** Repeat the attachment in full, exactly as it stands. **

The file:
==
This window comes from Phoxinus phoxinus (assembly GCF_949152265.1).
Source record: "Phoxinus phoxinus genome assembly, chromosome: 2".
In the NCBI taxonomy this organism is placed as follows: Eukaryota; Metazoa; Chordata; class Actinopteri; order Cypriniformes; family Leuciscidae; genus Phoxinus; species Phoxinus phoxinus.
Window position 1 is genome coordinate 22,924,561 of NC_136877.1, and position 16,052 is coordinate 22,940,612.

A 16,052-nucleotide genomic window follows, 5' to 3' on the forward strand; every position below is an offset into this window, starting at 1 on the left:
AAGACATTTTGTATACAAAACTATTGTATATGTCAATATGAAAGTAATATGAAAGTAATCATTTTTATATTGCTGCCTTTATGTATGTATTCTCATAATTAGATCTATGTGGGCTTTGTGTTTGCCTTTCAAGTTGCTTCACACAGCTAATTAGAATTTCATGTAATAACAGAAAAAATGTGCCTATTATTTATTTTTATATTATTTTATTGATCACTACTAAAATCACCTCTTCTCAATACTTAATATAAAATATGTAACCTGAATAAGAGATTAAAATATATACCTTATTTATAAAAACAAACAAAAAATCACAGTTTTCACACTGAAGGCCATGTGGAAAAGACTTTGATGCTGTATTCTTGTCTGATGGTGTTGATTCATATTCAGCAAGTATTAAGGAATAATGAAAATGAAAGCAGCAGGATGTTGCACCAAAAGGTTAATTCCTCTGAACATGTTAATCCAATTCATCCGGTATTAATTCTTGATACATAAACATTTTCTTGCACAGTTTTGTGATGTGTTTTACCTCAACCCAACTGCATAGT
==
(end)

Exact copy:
This window comes from Phoxinus phoxinus (assembly GCF_949152265.1).
Source record: "Phoxinus phoxinus genome assembly, chromosome: 2".
In the NCBI taxonomy this organism is placed as follows: Eukaryota; Metazoa; Chordata; class Actinopteri; order Cypriniformes; family Leuciscidae; genus Phoxinus; species Phoxinus phoxinus.
Window position 1 is genome coordinate 22,924,561 of NC_136877.1, and position 16,052 is coordinate 22,940,612.

A 16,052-nucleotide genomic window follows, 5' to 3' on the forward strand; every position below is an offset into this window, starting at 1 on the left:
AAGACATTTTGTATACAAAACTATTGTATATGTCAATATGAAAGTAATATGAAAGTAATCATTTTTATATTGCTGCCTTTATGTATGTATTCTCATAATTAGATCTATGTGGGCTTTGTGTTTGCCTTTCAAGTTGCTTCACACAGCTAATTAGAATTTCATGTAATAACAGAAAAAATGTGCCTATTATTTATTTTTATATTATTTTATTGATCACTACTAAAATCACCTCTTCTCAATACTTAATATAAAATATGTAACCTGAATAAGAGATTAAAATATATACCTTATTTATAAAAACAAACAAAAAATCACAGTTTTCACACTGAAGGCCATGTGGAAAAGACTTTGATGCTGTATTCTTGTCTGATGGTGTTGATTCATATTCAGCAAGTATTAAGGAATAATGAAAATGAAAGCAGCAGGATGTTGCACCAAAAGGTTAATTCCTCTGAACATGTTAATCCAATTCATCCGGTATTAATTCTTGATACATAAACATTTTCTTGCACAGTTTTGTGATGTGTTTTACCTCAACCCAACTGCATAGT